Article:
The rules for individuals have also been simplified. For example, under the new rules, an individual debtor is deemed to be located in the jurisdiction where his or her principal residence is located. For individuals carrying on business as a sole proprietorship, this marks a change from the current law and tracks RA9. Currently, a sole proprietor is located at his or her place of business.

Bill 152 also contains rules which specify the location of the debtor for partnerships and trusts, and for corporations and other entities existing under U.S. state and federal laws. The location of such debtors will be determined by the following deeming rules:

Type of Debtor

Location of Debtor

Partnership (other than a limited partnership)

If the partnership agreement governing the partnership states that the agreement is governed by the laws of a province or territory of Canada, in that province or territory

Registered organization that is organized under the law of a U.S. State

U.S. state where the registered organization was organized

Registered organization that is organized under the law of the United States of America

(i) In the U.S. State that the law of the United States of America designates, if the law designates a U.S. State of location, or

(ii) In the U.S. State that the registered organization designates, if the law of the United States of America authorizes the registered organization to designate its U.S. State of location, or

(iii) In the District of Columbia in the United States of America, if (i) and (ii) do not apply.

Trustee acting for a Trust

(i) If the trust instrument governing the trust states that the instrument is governed by the laws of a province or territory of Canada, in that province or territory, or

(ii) In the jurisdiction in which the administration of the trust by the trustees is principally carried out, if subclause (i) does not apply

If none of the foregoing provisions apply

Jurisdiction where the chief executive office of the debtor is located

Note that for security interests in goods and possessory security interests in instruments, negotiable documents of title, money and chattel paper, perfection will continue to be governed by the law of the jurisdiction where the collateral is situated at the time the security interest attaches. Bill 152 does not amend these rules, unlike the U.S., where RA9 applies its new rules to most forms of collateral.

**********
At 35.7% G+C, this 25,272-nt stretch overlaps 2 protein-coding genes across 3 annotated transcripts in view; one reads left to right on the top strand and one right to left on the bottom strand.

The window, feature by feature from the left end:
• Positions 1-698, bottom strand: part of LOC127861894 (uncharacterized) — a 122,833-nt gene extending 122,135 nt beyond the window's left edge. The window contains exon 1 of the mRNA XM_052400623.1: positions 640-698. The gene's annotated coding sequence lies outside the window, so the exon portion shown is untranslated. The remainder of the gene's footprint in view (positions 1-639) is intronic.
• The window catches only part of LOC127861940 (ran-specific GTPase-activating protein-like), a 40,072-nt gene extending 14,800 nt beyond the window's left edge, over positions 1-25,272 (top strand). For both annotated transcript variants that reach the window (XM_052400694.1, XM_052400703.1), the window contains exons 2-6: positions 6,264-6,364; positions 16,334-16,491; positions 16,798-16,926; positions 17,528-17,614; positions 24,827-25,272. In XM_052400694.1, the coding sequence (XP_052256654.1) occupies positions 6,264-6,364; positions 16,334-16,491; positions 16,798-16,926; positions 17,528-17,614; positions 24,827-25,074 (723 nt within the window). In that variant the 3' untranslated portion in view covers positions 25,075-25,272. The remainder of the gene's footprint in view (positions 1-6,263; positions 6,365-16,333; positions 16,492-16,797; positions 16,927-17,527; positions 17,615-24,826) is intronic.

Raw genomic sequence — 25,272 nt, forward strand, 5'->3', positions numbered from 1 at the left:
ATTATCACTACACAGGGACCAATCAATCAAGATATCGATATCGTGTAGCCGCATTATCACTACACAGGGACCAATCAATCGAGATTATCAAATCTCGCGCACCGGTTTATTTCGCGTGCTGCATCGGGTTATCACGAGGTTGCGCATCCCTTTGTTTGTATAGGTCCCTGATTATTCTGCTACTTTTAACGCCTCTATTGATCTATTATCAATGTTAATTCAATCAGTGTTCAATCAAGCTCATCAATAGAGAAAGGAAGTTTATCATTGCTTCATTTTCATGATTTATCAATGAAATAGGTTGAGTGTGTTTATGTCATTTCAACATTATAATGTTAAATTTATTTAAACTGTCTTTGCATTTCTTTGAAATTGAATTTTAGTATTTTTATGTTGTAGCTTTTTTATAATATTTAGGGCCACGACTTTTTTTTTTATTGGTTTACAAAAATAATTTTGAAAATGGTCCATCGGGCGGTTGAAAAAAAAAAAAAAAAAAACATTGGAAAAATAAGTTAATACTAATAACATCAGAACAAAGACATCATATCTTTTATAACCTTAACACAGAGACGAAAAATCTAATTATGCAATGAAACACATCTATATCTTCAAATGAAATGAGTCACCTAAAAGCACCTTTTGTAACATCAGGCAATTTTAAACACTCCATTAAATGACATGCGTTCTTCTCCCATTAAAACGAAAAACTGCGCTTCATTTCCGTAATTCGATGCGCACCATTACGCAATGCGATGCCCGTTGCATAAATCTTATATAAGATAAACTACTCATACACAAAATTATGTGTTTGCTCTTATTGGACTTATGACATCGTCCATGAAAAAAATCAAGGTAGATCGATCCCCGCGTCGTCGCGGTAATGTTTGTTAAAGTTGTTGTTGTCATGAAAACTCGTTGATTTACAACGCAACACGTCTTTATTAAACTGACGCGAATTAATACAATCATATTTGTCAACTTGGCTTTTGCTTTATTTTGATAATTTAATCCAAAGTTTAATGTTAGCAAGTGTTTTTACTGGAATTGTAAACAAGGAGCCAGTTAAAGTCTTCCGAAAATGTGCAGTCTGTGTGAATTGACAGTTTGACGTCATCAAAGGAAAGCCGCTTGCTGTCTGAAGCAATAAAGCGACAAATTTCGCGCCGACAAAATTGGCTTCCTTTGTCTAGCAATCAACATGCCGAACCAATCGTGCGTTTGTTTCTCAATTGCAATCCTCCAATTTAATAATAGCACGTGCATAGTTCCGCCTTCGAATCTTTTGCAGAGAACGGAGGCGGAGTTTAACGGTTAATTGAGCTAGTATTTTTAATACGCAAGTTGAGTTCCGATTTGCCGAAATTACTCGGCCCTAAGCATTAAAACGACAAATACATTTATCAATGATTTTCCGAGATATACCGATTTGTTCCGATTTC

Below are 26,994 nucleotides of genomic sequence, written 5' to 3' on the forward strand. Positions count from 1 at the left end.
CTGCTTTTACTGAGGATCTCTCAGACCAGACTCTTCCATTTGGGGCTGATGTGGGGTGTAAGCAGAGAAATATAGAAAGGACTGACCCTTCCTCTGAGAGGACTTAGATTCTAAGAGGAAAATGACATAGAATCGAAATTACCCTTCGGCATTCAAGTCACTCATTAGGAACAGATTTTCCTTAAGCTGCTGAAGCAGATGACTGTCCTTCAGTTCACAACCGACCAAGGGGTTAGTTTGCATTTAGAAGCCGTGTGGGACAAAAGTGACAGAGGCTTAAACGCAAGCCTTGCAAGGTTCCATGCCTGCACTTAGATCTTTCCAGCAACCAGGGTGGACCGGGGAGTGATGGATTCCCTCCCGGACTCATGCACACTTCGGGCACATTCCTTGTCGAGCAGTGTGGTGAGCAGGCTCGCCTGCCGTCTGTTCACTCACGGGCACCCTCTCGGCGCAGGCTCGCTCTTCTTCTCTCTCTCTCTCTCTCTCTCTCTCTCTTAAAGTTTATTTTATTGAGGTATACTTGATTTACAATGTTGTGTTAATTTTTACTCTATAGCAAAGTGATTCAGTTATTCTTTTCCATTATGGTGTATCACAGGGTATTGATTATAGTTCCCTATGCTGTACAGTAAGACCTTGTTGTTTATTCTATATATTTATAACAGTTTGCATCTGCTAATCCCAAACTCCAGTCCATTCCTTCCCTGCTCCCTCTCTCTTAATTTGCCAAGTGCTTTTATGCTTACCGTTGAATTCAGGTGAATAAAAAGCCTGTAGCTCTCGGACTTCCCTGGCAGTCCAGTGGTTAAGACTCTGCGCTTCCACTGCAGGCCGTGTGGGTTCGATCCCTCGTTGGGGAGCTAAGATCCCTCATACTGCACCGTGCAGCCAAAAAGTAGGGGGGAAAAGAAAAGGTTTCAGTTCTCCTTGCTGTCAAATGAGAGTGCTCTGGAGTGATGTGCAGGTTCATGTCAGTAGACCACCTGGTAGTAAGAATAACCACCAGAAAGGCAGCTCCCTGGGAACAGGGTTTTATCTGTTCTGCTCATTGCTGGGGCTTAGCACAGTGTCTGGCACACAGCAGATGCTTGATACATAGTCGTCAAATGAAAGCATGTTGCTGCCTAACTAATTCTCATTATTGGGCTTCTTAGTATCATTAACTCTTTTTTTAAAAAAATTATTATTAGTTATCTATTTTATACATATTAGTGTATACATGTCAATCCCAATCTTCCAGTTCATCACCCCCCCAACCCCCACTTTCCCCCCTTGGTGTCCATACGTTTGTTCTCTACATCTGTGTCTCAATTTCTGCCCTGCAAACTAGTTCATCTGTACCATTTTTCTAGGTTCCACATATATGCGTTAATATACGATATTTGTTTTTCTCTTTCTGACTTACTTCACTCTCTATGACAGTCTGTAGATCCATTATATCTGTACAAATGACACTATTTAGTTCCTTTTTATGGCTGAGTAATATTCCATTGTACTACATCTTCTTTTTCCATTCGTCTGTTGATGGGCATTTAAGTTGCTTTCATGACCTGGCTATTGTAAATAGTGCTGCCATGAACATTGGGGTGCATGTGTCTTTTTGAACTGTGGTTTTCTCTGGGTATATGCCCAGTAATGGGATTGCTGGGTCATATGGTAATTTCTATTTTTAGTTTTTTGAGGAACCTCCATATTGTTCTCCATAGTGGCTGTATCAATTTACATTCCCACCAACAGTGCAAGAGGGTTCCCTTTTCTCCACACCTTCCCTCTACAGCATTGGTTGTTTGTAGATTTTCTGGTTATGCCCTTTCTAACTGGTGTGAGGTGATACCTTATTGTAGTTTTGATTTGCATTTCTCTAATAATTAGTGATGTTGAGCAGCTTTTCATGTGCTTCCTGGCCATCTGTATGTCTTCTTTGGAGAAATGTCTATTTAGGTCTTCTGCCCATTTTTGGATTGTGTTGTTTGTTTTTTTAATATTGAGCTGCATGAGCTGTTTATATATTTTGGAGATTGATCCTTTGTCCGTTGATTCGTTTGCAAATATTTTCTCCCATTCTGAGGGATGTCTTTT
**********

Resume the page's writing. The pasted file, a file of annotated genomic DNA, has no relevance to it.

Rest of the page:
These new rules do not apply to investment property. Such property is already subject to new conflict of laws rules under the amendments to the PPSA implemented by Ontario’s new Securities Transfer Act, 2006. That Act, which came into force on January 1, 2007, sets out the conflict of laws rules applicable to investment property, a new class of collateral that includes, among other items, certificated and uncertificated securities. These rules are discussed in the December 2006 Blakes Bulletin on Financial Services: The Securities Transfer Act: Arriving January 1st.

Bill 152 contains provisions that transition and integrate the pre-amendment conflict of laws provisions of the PPSA with the post-amendment PPSA and help to clarify various conflicting scenarios. The transitional rules are necessary to allow secured parties time to adjust to the new rules for perfection. Otherwise, when the new rules come into force, security interests might immediately cease to be perfected if the new rules pointed to a new debtor location. Generally speaking, secured parties will have five years from the date on which the amendments come into force to make any necessary registrations to maintain perfection of their security interests under the new conflicts of laws rules.

The conflict of laws provisions and the related transitional rules have not yet been proclaimed into force. These new rules will not be proclaimed in force until the other PPSA provinces make conforming changes to their personal property security legislation. This will provide consistency throughout most of Canada. Now that Ontario has led the way, hopefully the balance of the PPSA provinces will quickly follow suit with identical legislation that will simplify our rules and harmonize Canadian law in this area with that of the United States.

The content of this article is intended to provide a general guide to the subject matter. Specialist advice should be sought about your specific circumstances.